Just a few days after sitting down with Nsuani and Erin Baffoe in the Riverdale townhome, I received a Facebook message from the latter. She was concerned. “I don’t want the added attention,” she said. She also mentioned it was not the best time to chat.
At first I was a bit flattered. For her to think a story written by me would bring enough attention for her to feel uncomfortable is a compliment. I decided not to answer and to just wait it out. Something told me another message was on its way. Two days later, wouldn’t you know she gives the green light.
“Let’s do the article.”
I wasn’t surprised. Despite the brashness you would associate with a successful lawyer of six years, there’s a subtlety to Erin. She has a gentleness that accompanies her confidence. She speaks frankly about everything, including her husband and 18-month-old son London, but there’s never a sense of distress in her tone. Everything is under control when Erin speaks. You can sense it.
“He changed our lives,” she says of London. “Before him, we went through a phase where we spent ridiculous amounts of money without ever thinking about it.”
That would be around 2012 when combined the couple made more money than they’d like to mention. They moved into a Liberty Village condo paying $1500/month on a mortgage. With each person making six figures, you can imagine splitting the mortgage left a lot of disposal income. So dispose of their income they did … Bundles of it.
“We were flying to Europe, buying purses, vacationing to Jamaica, Bahamas, Costa Rica.” They’re both taking turns naming islands.
Nsuani is standing as he recalls their sprees. He’s grinning, enjoying talking about the times when spending didn’t have much consequences. He’s also quick to point out that this wasn’t always the case. He recalls when the two first started dating. He was a trainer at Goodlife about to make the jump to manager and Erin would come in late at night to workout.
“She was just finished law school and was articling by then. We decided to meet for lunch downtown one day. She took me to this restaurant in Yorkville called Cafe-something with no prices on the menu. I had to run to the bathroom and tell one of my boys to transfer me some cash because I didn’t think my card would clear.”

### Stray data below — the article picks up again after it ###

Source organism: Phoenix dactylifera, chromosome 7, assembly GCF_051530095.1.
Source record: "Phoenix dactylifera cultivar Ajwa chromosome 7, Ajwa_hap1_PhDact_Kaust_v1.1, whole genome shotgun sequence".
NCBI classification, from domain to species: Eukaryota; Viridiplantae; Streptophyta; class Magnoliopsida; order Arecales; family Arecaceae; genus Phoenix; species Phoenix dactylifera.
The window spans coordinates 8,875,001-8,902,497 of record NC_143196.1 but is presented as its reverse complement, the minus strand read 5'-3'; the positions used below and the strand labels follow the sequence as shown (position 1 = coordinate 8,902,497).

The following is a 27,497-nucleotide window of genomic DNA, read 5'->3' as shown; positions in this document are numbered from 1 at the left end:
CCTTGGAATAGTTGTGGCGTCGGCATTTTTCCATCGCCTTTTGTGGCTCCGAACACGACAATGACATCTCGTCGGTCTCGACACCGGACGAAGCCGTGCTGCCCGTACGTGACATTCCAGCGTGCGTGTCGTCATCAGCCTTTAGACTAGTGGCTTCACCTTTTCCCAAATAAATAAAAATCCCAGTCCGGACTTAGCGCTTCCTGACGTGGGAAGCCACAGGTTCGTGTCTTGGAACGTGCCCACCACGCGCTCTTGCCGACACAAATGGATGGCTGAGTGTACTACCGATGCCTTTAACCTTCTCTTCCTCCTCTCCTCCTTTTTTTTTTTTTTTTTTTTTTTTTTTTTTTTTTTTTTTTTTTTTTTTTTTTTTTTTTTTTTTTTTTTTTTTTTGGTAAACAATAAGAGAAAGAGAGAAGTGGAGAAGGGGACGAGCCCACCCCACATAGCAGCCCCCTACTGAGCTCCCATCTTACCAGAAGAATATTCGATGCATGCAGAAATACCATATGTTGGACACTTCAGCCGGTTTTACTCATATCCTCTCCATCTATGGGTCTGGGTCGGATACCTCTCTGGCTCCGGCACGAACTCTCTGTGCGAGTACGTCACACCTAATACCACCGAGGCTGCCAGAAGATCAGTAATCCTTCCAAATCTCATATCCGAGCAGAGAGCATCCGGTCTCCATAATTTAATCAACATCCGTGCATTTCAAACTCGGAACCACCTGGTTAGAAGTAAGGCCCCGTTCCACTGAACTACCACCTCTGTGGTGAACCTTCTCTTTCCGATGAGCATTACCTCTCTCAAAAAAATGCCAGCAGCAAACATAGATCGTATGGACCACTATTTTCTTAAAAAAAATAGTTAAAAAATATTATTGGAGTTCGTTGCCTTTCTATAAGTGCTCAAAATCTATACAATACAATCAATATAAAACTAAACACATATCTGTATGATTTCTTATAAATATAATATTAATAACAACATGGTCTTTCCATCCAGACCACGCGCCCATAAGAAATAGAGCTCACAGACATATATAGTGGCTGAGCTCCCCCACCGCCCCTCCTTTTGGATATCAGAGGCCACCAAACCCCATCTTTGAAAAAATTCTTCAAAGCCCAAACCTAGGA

They both had a good laugh. Erin, of course, remembers the story much differently. She says there were definitely prices on the menu. They go back and forth for a bit, neither wanting to concede.
This is the epitome of their relationship. Two relenting forces brought together to form one colossus. Nsuani is much more openly combative. Right or wrong —his perspective must be heard. More importantly, it must be respected.
“You’re not listening to me,” or “You’re not letting me finish,” were his favourite sayings of the evening. It’s this dynamic that is most interesting. Two people who can argue their points nearly to the climax of explosion and then seconds later switch the conversation to why there wasn’t any meat in the soup.
“I don’t get it,” Nsuani says jokingly. “Some red meat would’ve been perfect.”
“But it’s vegetarian soup.” Nsuani shakes his head. He doesn’t get it. But it’s this resiliency that initially attracted him in the first place.
“She was a hustler. She was still in law school then. She would come to the gym really late at night after a long day’s work. I knew she wasn’t soft.”
Erin’s answer to what her initial attraction is far more simple.
“He was cute.”
That cuteness has obviously morphed into a lifelong bond. And after that Yorkville date, the two started an entertainment fund of $50 each a week.
“She had already put in the work with law school and was about to cash in. I was still in my sacrificial stage as a trainer. But we both knew right then that this was a long-term thing.”
Six years later and that entertainment pot is a lot bigger. Their home alone will surely sell in the seven figures once they decide to leave. Nsuani is not just manager, but he’s responsible for eight of Goodlife’s gyms spread across the financial district of the downtown core. Together those locations make up the most profitable group of gyms in all of Canada.
I ask them both if they feel like they’re successful. If making six figures and living in a beautiful downtown Toronto home with a deck the size of a King West apartment makes them feel like they’ve made it.
The answer is a unanimous “No.”
“I haven’t even scratched the surface of my potential,” Nsuani says. “And not just financially. I want to feel like I’m using my skills at the highest level.” Erin chimes in and says they are not comfortable at all. She personally sees making partner in her firm as one clear cut sign of success.
“Professionally, I’m still in my growing phase. Being partner is more of a mental goal than a financial one. We both have a long way to go professionally.”
I finally ask them both what would make them feel more successful. If there’s a number they have in mind that would give them that comfort.
“Just a little bit more,” Nsuani says. “Then once we have a little bit more, just a little bit more after that.”
In true fashion, Erin’s response is more poignant. “When I don’t have to make the decision between seeing my son and going to work. That’s success.”
Potential Power Couple, indeed.